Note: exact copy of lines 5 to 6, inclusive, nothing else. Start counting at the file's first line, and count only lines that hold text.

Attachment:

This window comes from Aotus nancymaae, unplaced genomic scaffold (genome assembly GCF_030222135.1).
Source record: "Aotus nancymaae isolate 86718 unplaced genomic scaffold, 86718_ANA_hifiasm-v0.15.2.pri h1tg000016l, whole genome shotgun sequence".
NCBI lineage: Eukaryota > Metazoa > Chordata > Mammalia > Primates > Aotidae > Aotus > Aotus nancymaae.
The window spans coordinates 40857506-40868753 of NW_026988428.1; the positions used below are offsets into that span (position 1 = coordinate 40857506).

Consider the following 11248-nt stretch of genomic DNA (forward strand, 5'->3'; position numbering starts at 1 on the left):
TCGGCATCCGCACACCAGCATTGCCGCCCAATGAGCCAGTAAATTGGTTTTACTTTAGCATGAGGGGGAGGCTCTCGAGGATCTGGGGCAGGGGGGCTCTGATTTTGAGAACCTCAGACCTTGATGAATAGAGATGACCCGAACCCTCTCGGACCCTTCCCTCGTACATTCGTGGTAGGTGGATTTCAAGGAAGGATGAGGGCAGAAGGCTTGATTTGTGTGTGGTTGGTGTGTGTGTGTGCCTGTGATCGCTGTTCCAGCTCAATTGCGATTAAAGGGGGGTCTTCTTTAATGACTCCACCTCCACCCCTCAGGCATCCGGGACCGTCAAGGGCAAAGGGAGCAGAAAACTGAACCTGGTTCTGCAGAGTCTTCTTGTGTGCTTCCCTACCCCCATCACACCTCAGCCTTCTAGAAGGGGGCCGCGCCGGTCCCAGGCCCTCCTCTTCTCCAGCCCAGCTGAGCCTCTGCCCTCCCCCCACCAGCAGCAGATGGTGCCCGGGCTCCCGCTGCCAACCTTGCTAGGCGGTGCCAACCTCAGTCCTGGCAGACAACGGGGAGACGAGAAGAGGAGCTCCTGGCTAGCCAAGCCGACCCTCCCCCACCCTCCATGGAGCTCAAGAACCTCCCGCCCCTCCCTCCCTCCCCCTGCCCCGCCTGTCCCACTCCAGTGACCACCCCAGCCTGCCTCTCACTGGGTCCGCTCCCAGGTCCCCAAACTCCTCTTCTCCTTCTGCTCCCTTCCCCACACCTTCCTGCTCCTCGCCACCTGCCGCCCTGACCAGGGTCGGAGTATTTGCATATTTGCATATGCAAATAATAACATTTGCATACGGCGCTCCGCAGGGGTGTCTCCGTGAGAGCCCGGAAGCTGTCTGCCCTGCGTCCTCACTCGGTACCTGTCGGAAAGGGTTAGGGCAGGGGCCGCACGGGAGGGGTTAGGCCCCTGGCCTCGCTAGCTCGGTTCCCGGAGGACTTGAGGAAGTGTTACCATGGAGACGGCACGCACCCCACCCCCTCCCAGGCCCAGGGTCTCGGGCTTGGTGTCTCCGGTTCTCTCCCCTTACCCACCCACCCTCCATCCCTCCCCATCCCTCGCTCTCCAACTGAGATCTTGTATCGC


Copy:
Consider the following 11248-nt stretch of genomic DNA (forward strand, 5'->3'; position numbering starts at 1 on the left):
TCGGCATCCGCACACCAGCATTGCCGCCCAATGAGCCAGTAAATTGGTTTTACTTTAGCATGAGGGGGAGGCTCTCGAGGATCTGGGGCAGGGGGGCTCTGATTTTGAGAACCTCAGACCTTGATGAATAGAGATGACCCGAACCCTCTCGGACCCTTCCCTCGTACATTCGTGGTAGGTGGATTTCAAGGAAGGATGAGGGCAGAAGGCTTGATTTGTGTGTGGTTGGTGTGTGTGTGTGCCTGTGATCGCTGTTCCAGCTCAATTGCGATTAAAGGGGGGTCTTCTTTAATGACTCCACCTCCACCCCTCAGGCATCCGGGACCGTCAAGGGCAAAGGGAGCAGAAAACTGAACCTGGTTCTGCAGAGTCTTCTTGTGTGCTTCCCTACCCCCATCACACCTCAGCCTTCTAGAAGGGGGCCGCGCCGGTCCCAGGCCCTCCTCTTCTCCAGCCCAGCTGAGCCTCTGCCCTCCCCCCACCAGCAGCAGATGGTGCCCGGGCTCCCGCTGCCAACCTTGCTAGGCGGTGCCAACCTCAGTCCTGGCAGACAACGGGGAGACGAGAAGAGGAGCTCCTGGCTAGCCAAGCCGACCCTCCCCCACCCTCCATGGAGCTCAAGAACCTCCCGCCCCTCCCTCCCTCCCCCTGCCCCGCCTGTCCCACTCCAGTGACCACCCCAGCCTGCCTCTCACTGGGTCCGCTCCCAGGTCCCCAAACTCCTCTTCTCCTTCTGCTCCCTTCCCCACACCTTCCTGCTCCTCGCCACCTGCCGCCCTGACCAGGGTCGGAGTATTTGCATATTTGCATATGCAAATAATAACATTTGCATACGGCGCTCCGCAGGGGTGTCTCCGTGAGAGCCCGGAAGCTGTCTGCCCTGCGTCCTCACTCGGTACCTGTCGGAAAGGGTTAGGGCAGGGGCCGCACGGGAGGGGTTAGGCCCCTGGCCTCGCTAGCTCGGTTCCCGGAGGACTTGAGGAAGTGTTACCATGGAGACGGCACGCACCCCACCCCCTCCCAGGCCCAGGGTCTCGGGCTTGGTGTCTCCGGTTCTCTCCCCTTACCCACCCACCCTCCATCCCTCCCCATCCCTCGCTCTCCAACTGAGATCTTGTATCGC